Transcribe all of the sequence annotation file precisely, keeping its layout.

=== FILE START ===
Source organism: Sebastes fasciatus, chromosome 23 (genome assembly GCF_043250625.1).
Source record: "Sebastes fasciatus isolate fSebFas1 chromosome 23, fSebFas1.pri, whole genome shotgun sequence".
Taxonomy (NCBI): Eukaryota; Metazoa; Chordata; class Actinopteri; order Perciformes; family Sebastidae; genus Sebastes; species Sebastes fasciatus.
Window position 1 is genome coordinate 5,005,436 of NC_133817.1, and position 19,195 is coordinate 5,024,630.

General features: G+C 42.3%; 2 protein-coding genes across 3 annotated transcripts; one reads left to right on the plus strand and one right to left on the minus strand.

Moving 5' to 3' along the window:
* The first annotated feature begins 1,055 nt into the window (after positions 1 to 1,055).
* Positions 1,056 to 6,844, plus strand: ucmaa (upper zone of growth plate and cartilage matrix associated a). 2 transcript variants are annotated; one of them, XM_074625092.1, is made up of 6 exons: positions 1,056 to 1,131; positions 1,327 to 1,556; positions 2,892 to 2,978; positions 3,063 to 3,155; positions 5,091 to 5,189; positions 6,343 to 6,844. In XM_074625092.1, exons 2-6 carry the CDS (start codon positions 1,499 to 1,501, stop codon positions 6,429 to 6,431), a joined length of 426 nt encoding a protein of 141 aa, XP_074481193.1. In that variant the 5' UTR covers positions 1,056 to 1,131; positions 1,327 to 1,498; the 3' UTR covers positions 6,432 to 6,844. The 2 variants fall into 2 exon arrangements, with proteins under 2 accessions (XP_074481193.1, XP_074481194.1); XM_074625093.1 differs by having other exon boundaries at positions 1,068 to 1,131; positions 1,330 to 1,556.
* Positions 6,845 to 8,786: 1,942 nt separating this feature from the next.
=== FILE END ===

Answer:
Source organism: Sebastes fasciatus, chromosome 23 (genome assembly GCF_043250625.1).
Source record: "Sebastes fasciatus isolate fSebFas1 chromosome 23, fSebFas1.pri, whole genome shotgun sequence".
Taxonomy (NCBI): Eukaryota; Metazoa; Chordata; class Actinopteri; order Perciformes; family Sebastidae; genus Sebastes; species Sebastes fasciatus.
Window position 1 is genome coordinate 5,005,436 of NC_133817.1, and position 19,195 is coordinate 5,024,630.

General features: G+C 42.3%; 2 protein-coding genes across 3 annotated transcripts; one reads left to right on the plus strand and one right to left on the minus strand.

Moving 5' to 3' along the window:
* The first annotated feature begins 1,055 nt into the window (after positions 1 to 1,055).
* Positions 1,056 to 6,844, plus strand: ucmaa (upper zone of growth plate and cartilage matrix associated a). 2 transcript variants are annotated; one of them, XM_074625092.1, is made up of 6 exons: positions 1,056 to 1,131; positions 1,327 to 1,556; positions 2,892 to 2,978; positions 3,063 to 3,155; positions 5,091 to 5,189; positions 6,343 to 6,844. In XM_074625092.1, exons 2-6 carry the CDS (start codon positions 1,499 to 1,501, stop codon positions 6,429 to 6,431), a joined length of 426 nt encoding a protein of 141 aa, XP_074481193.1. In that variant the 5' UTR covers positions 1,056 to 1,131; positions 1,327 to 1,498; the 3' UTR covers positions 6,432 to 6,844. The 2 variants fall into 2 exon arrangements, with proteins under 2 accessions (XP_074481193.1, XP_074481194.1); XM_074625093.1 differs by having other exon boundaries at positions 1,068 to 1,131; positions 1,330 to 1,556.
* Positions 6,845 to 8,786: 1,942 nt separating this feature from the next.